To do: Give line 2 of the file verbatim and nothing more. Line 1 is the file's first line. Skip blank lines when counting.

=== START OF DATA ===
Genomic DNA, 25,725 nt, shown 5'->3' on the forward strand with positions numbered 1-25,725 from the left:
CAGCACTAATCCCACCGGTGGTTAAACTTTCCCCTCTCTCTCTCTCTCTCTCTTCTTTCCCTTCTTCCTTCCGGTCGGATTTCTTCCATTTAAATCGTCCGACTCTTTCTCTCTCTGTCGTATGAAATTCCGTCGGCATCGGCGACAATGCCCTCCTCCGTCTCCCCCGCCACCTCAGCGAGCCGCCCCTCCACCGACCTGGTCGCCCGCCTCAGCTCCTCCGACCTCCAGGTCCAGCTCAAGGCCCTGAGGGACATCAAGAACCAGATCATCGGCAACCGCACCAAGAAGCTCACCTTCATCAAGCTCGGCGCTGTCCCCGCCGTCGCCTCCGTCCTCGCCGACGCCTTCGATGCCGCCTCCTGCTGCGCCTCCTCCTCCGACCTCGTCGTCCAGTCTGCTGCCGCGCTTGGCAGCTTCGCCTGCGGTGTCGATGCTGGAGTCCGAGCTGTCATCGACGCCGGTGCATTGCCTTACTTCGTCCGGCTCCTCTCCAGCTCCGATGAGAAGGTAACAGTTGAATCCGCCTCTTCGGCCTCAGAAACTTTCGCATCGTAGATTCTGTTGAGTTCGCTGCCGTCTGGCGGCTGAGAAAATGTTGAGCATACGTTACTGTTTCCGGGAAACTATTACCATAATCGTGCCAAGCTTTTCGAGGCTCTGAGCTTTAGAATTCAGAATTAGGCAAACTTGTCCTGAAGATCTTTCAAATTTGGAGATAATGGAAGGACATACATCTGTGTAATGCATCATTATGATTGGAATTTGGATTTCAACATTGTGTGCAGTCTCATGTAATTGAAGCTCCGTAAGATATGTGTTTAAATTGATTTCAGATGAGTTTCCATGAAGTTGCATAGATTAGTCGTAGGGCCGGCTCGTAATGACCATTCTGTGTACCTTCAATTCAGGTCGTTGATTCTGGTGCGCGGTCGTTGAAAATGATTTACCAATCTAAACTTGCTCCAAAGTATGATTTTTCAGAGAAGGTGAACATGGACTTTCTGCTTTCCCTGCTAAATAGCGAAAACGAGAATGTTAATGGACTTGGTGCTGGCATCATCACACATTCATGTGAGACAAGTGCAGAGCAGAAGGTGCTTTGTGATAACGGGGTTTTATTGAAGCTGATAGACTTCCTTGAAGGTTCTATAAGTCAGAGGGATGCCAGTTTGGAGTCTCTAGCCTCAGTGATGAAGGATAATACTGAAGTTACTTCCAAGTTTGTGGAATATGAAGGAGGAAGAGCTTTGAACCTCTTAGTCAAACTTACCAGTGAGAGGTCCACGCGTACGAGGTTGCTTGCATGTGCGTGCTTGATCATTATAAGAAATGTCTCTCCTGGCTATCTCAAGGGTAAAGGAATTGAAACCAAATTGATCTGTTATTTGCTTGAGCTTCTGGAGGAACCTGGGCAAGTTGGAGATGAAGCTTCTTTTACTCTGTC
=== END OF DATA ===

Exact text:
CAGCACTAATCCCACCGGTGGTTAAACTTTCCCCTCTCTCTCTCTCTCTCTCTTCTTTCCCTTCTTCCTTCCGGTCGGATTTCTTCCATTTAAATCGTCCGACTCTTTCTCTCTCTGTCGTATGAAATTCCGTCGGCATCGGCGACAATGCCCTCCTCCGTCTCCCCCGCCACCTCAGCGAGCCGCCCCTCCACCGACCTGGTCGCCCGCCTCAGCTCCTCCGACCTCCAGGTCCAGCTCAAGGCCCTGAGGGACATCAAGAACCAGATCATCGGCAACCGCACCAAGAAGCTCACCTTCATCAAGCTCGGCGCTGTCCCCGCCGTCGCCTCCGTCCTCGCCGACGCCTTCGATGCCGCCTCCTGCTGCGCCTCCTCCTCCGACCTCGTCGTCCAGTCTGCTGCCGCGCTTGGCAGCTTCGCCTGCGGTGTCGATGCTGGAGTCCGAGCTGTCATCGACGCCGGTGCATTGCCTTACTTCGTCCGGCTCCTCTCCAGCTCCGATGAGAAGGTAACAGTTGAATCCGCCTCTTCGGCCTCAGAAACTTTCGCATCGTAGATTCTGTTGAGTTCGCTGCCGTCTGGCGGCTGAGAAAATGTTGAGCATACGTTACTGTTTCCGGGAAACTATTACCATAATCGTGCCAAGCTTTTCGAGGCTCTGAGCTTTAGAATTCAGAATTAGGCAAACTTGTCCTGAAGATCTTTCAAATTTGGAGATAATGGAAGGACATACATCTGTGTAATGCATCATTATGATTGGAATTTGGATTTCAACATTGTGTGCAGTCTCATGTAATTGAAGCTCCGTAAGATATGTGTTTAAATTGATTTCAGATGAGTTTCCATGAAGTTGCATAGATTAGTCGTAGGGCCGGCTCGTAATGACCATTCTGTGTACCTTCAATTCAGGTCGTTGATTCTGGTGCGCGGTCGTTGAAAATGATTTACCAATCTAAACTTGCTCCAAAGTATGATTTTTCAGAGAAGGTGAACATGGACTTTCTGCTTTCCCTGCTAAATAGCGAAAACGAGAATGTTAATGGACTTGGTGCTGGCATCATCACACATTCATGTGAGACAAGTGCAGAGCAGAAGGTGCTTTGTGATAACGGGGTTTTATTGAAGCTGATAGACTTCCTTGAAGGTTCTATAAGTCAGAGGGATGCCAGTTTGGAGTCTCTAGCCTCAGTGATGAAGGATAATACTGAAGTTACTTCCAAGTTTGTGGAATATGAAGGAGGAAGAGCTTTGAACCTCTTAGTCAAACTTACCAGTGAGAGGTCCACGCGTACGAGGTTGCTTGCATGTGCGTGCTTGATCATTATAAGAAATGTCTCTCCTGGCTATCTCAAGGGTAAAGGAATTGAAACCAAATTGATCTGTTATTTGCTTGAGCTTCTGGAGGAACCTGGGCAAGTTGGAGATGAAGCTTCTTTTACTCTGTC